The aircraft was returning to Ellsworth after participating in the Singapore Air Show.

On Thursday, March 20, crews from Box Elder and Ellsworth extinguished several grass fires that were apparently caused by a B-1 that made an emergency landing at the base. Base officials have not confirmed whether the B-1 caused the fires.

Ellsworth officials have released no further information about either of those two incidents.

It is not known whether or when the B-1 that was involved in the Qatar incident will return to Ellsworth, Wilson said.

Despite the most recent incident, the 20-plus-year-old bombers are wearing relatively well, according to Pat McElgunn, director of the Ellsworth Task Force for the Rapid City Area Chamber of Commerce.

"Things do wear out. But in terms of the integrity of the air frame, the plane is doing just fine," he said. "It's high maintenance because it's a complex aircraft."

McElgunn said military aircraft and crews undergo much greater stress than civilian aircraft, both in combat and training missions.

He said the fire on Friday could have been caused by a multitude of things, including hot brakes or a fuel leak.

As of March of 2007, the B-1 fleet had a total of 500,000 flight hours since the bombers were introduced.

For that amount of flight hours, there have been relatively few accidents, McElgunn said.

There have been nine B-1s crashes, including the crash of a prototype in 1984, according to the Web site globalsecurity.org.

"Every accident is significant," McElgunn said. "That number would be high for civilian aircraft. But military aircraft are put into lots of stress. They have to train hard, they have to train out of the comfort zone. You have to fly like you fight."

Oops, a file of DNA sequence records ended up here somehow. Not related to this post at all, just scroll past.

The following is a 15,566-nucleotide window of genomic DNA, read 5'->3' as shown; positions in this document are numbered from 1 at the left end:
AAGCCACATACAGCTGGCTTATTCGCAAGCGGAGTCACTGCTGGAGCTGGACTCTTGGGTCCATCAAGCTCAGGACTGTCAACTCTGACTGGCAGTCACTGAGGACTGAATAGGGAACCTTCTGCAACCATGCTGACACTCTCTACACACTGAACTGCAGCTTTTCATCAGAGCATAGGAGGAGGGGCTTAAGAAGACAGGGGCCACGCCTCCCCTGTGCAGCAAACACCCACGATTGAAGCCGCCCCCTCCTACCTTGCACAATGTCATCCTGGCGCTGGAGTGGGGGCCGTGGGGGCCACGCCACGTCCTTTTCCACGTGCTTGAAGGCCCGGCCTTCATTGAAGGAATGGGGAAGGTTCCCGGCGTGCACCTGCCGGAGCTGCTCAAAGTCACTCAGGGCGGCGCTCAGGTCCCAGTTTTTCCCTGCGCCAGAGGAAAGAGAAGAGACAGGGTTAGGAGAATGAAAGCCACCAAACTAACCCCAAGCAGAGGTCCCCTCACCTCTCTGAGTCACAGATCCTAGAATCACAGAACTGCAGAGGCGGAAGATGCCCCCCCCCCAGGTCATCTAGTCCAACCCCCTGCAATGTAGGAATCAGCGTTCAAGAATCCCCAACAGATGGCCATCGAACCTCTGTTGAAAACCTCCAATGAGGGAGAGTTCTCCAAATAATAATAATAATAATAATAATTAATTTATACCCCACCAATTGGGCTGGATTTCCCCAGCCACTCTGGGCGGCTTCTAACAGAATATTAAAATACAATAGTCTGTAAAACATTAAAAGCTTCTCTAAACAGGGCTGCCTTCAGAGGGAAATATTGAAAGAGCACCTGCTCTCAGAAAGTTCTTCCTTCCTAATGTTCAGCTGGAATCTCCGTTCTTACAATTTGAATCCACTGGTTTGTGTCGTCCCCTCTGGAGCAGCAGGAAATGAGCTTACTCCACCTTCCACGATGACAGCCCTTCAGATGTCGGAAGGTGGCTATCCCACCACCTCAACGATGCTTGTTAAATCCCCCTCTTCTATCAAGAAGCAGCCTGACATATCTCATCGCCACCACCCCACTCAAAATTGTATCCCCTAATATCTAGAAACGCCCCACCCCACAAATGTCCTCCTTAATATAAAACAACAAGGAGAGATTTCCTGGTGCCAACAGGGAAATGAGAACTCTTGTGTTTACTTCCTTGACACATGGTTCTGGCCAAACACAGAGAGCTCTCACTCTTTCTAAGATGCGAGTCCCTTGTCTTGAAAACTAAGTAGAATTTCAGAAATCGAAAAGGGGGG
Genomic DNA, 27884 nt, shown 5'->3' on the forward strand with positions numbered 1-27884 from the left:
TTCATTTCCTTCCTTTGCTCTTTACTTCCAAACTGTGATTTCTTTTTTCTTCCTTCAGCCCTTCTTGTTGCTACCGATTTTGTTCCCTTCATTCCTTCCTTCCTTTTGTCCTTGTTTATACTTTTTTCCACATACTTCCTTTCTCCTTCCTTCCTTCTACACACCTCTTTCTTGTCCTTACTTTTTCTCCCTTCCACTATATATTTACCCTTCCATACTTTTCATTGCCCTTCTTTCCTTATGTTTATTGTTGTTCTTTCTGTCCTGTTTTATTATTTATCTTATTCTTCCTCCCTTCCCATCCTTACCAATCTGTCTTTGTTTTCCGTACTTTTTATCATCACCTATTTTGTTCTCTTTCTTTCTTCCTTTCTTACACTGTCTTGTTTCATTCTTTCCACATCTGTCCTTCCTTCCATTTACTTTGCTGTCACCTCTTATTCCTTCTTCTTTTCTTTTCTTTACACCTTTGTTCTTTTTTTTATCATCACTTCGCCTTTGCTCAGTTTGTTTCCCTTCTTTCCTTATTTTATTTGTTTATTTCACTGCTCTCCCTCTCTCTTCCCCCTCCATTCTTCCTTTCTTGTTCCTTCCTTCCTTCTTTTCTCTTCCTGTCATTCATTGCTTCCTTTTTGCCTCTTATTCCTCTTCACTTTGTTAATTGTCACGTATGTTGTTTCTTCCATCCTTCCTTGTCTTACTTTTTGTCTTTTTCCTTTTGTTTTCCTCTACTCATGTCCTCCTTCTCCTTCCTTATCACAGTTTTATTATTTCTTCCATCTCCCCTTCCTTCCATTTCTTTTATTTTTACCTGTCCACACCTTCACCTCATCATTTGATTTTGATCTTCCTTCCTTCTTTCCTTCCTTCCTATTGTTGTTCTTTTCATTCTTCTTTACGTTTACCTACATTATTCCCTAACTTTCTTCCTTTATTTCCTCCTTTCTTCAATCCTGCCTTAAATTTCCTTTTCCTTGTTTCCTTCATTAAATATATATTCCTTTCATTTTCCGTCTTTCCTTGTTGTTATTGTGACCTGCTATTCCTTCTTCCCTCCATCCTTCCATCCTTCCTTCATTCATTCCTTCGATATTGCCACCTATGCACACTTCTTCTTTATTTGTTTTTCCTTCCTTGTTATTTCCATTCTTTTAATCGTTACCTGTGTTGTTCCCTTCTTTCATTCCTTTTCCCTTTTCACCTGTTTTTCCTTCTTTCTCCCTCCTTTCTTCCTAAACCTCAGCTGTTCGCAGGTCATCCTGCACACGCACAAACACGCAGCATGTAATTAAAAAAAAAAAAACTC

Also, McElgunn said, when flying daily missions and long-duration missions, "things break sometimes."

Link
http://www.rapidcityjournal.com/articles/2008/04/06/news/local/doc47f68a8fc90d0408650464.txt

Offline alyster

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Re: B-1 bomber caught on fire in Qatar
« Reply #2 on: April 07, 2008, 10:17:57 AM »
Wow, it's like Iraqi bingo now, B-2, Su-25, B-1 etc.
Si Hoc Legere Scis Nimium Eruditionis Habes

Offline tigershark

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Re: B-1 bomber caught on fire in Qatar
« Reply #3 on: April 08, 2008, 01:03:28 AM »
This guy on this other forum said both B-2s are operational again but didn't post a link. 

Like the Su-25 a lot what a little attack/striker good payload, good range not much to knock on this aircraft.  Bomber thread ops.

Offline Webmaster

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Re: B-1 bomber caught on fire in Qatar
« Reply #4 on: April 08, 2008, 04:01:03 AM »
Both B-1s you mean? That B-2 that crashed the other day was destroyed and written off.
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Offline tigershark

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Re: B-1 bomber caught on fire in Qatar
« Reply #5 on: April 08, 2008, 04:14:24 AM »
Thanks Webmaster I mixed them up.